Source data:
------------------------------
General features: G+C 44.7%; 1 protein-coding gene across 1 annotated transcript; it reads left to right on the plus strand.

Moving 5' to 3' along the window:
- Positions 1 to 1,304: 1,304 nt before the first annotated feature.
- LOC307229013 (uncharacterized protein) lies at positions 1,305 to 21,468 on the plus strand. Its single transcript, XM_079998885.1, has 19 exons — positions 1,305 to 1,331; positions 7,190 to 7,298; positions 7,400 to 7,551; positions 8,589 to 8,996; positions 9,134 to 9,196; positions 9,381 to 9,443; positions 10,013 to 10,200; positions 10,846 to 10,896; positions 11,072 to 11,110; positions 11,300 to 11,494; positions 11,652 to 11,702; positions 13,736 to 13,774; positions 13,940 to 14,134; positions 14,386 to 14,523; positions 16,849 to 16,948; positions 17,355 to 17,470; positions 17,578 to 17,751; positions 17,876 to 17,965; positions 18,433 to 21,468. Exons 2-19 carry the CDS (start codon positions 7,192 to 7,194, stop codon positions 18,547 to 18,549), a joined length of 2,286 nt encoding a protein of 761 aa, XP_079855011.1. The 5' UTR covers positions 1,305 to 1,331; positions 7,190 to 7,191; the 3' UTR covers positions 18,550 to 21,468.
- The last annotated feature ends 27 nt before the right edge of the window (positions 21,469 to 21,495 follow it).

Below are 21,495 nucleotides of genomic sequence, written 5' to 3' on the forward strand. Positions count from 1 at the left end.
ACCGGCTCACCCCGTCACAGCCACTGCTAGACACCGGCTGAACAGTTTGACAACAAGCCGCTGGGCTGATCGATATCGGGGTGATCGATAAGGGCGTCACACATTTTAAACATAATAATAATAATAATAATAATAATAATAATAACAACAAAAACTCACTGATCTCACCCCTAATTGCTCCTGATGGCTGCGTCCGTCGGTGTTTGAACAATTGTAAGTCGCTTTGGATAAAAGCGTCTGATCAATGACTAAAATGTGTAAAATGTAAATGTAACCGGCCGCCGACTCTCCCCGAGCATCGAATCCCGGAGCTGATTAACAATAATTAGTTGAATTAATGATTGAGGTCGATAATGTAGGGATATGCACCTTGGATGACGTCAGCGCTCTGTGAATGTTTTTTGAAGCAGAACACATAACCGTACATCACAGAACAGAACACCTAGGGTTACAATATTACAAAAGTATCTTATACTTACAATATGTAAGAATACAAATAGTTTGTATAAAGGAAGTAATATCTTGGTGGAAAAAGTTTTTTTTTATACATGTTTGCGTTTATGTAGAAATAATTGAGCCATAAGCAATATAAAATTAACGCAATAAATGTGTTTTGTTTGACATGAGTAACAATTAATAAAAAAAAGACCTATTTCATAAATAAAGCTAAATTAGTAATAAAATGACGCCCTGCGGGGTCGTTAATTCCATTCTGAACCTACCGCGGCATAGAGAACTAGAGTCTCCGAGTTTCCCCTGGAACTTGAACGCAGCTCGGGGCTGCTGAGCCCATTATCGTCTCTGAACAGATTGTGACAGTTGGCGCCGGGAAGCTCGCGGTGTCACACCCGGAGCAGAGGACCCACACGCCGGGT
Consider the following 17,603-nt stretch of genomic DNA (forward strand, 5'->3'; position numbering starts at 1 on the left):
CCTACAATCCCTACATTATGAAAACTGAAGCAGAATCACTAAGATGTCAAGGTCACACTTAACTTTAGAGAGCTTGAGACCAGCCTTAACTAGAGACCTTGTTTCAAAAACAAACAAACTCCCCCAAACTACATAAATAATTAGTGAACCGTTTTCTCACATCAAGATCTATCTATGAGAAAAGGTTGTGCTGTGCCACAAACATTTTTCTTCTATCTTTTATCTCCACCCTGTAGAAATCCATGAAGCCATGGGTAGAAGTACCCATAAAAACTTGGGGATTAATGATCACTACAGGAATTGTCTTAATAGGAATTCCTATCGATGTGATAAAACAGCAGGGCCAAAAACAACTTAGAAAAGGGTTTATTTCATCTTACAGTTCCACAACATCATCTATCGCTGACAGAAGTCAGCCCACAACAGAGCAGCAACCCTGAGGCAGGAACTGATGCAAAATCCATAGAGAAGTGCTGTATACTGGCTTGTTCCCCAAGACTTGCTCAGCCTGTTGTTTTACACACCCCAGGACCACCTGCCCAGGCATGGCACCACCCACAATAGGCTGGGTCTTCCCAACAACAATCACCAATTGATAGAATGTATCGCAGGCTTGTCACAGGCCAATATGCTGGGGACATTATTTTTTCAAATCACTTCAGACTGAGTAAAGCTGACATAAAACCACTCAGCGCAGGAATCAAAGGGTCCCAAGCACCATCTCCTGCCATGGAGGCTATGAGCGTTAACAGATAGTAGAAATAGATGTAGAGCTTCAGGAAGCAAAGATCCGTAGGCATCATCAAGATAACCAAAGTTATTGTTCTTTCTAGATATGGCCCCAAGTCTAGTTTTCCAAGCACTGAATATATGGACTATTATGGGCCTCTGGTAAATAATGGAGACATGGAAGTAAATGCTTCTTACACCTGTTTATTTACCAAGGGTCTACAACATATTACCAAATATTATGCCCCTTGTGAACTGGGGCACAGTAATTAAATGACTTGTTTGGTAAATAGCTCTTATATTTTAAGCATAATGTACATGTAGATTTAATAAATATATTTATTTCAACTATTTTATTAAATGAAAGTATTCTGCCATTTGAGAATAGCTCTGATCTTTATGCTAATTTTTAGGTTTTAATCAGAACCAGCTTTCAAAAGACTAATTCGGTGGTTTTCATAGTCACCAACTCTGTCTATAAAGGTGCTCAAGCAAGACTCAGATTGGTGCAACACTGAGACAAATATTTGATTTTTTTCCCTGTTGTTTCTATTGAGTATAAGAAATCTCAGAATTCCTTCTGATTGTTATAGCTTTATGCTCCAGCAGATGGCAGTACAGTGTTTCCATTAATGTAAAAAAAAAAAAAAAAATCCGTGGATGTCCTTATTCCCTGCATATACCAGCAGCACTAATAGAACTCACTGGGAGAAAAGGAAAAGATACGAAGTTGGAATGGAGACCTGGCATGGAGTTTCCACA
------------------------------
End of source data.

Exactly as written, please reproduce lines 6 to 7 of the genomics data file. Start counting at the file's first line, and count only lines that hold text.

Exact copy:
Below are 21,495 nucleotides of genomic sequence, written 5' to 3' on the forward strand. Positions count from 1 at the left end.
ACCGGCTCACCCCGTCACAGCCACTGCTAGACACCGGCTGAACAGTTTGACAACAAGCCGCTGGGCTGATCGATATCGGGGTGATCGATAAGGGCGTCACACATTTTAAACATAATAATAATAATAATAATAATAATAATAATAACAACAAAAACTCACTGATCTCACCCCTAATTGCTCCTGATGGCTGCGTCCGTCGGTGTTTGAACAATTGTAAGTCGCTTTGGATAAAAGCGTCTGATCAATGACTAAAATGTGTAAAATGTAAATGTAACCGGCCGCCGACTCTCCCCGAGCATCGAATCCCGGAGCTGATTAACAATAATTAGTTGAATTAATGATTGAGGTCGATAATGTAGGGATATGCACCTTGGATGACGTCAGCGCTCTGTGAATGTTTTTTGAAGCAGAACACATAACCGTACATCACAGAACAGAACACCTAGGGTTACAATATTACAAAAGTATCTTATACTTACAATATGTAAGAATACAAATAGTTTGTATAAAGGAAGTAATATCTTGGTGGAAAAAGTTTTTTTTTATACATGTTTGCGTTTATGTAGAAATAATTGAGCCATAAGCAATATAAAATTAACGCAATAAATGTGTTTTGTTTGACATGAGTAACAATTAATAAAAAAAAGACCTATTTCATAAATAAAGCTAAATTAGTAATAAAATGACGCCCTGCGGGGTCGTTAATTCCATTCTGAACCTACCGCGGCATAGAGAACTAGAGTCTCCGAGTTTCCCCTGGAACTTGAACGCAGCTCGGGGCTGCTGAGCCCATTATCGTCTCTGAACAGATTGTGACAGTTGGCGCCGGGAAGCTCGCGGTGTCACACCCGGAGCAGAGGACCCACACGCCGGGT